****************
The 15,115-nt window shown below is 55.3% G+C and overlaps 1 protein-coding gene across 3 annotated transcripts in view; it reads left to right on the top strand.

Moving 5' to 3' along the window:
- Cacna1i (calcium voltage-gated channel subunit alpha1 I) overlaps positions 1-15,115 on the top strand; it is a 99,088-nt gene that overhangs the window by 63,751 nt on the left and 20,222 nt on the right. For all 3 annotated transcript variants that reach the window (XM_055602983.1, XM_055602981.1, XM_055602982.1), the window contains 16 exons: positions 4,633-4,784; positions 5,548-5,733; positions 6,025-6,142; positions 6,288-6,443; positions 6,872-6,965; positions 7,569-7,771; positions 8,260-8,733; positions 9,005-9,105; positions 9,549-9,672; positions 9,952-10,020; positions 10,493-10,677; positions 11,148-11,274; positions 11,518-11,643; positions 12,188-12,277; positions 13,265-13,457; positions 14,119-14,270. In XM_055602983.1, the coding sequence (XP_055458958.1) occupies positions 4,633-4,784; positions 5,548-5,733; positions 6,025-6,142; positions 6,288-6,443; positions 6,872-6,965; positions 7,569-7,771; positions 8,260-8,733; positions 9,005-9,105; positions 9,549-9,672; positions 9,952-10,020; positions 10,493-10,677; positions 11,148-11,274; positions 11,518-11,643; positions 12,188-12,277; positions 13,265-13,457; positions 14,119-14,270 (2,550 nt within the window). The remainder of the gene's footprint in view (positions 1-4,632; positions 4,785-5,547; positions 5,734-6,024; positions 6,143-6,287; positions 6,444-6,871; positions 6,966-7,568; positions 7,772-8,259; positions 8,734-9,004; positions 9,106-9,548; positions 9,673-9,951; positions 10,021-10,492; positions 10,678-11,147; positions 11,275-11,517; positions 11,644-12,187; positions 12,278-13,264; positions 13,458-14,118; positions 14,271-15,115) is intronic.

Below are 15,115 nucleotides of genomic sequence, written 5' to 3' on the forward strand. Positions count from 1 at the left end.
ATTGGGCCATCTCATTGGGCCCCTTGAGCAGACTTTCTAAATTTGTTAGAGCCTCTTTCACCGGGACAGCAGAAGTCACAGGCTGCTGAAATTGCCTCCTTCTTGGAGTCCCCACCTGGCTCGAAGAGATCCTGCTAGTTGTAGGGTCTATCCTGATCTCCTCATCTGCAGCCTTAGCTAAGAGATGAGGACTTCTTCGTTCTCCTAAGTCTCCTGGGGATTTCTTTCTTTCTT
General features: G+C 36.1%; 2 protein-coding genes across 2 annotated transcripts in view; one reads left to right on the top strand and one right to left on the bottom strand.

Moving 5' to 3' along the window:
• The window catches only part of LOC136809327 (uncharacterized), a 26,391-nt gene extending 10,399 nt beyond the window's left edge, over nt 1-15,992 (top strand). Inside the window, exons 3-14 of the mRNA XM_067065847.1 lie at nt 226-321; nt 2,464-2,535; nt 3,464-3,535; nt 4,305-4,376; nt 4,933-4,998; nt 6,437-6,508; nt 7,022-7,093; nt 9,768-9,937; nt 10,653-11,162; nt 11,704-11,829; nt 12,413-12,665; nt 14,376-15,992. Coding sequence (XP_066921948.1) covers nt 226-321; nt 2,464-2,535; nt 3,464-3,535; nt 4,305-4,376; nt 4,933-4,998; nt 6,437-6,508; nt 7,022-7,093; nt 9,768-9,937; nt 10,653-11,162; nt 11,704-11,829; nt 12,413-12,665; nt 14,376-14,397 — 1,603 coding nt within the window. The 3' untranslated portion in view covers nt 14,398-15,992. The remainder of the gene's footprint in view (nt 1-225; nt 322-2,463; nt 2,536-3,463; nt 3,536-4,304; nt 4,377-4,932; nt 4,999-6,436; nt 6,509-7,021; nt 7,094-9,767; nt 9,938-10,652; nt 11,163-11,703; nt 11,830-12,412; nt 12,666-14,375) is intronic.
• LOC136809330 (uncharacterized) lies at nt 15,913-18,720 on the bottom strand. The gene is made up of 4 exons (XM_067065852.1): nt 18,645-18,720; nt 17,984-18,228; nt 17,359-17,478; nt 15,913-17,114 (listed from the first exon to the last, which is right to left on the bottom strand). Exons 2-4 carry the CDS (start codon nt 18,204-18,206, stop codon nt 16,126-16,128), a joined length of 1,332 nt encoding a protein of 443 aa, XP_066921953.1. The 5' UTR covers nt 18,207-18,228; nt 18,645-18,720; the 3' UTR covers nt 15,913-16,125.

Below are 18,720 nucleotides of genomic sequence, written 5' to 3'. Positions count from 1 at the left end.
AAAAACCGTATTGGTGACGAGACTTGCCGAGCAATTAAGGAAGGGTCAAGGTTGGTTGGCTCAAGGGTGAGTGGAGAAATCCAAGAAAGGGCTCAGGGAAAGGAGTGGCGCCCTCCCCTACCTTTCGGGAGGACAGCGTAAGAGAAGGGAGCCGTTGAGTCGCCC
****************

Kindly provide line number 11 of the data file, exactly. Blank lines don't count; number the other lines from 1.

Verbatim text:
AAAAACCGTATTGGTGACGAGACTTGCCGAGCAATTAAGGAAGGGTCAAGGTTGGTTGGCTCAAGGGTGAGTGGAGAAATCCAAGAAAGGGCTCAGGGAAAGGAGTGGCGCCCTCCCCTACCTTTCGGGAGGACAGCGTAAGAGAAGGGAGCCGTTGAGTCGCCC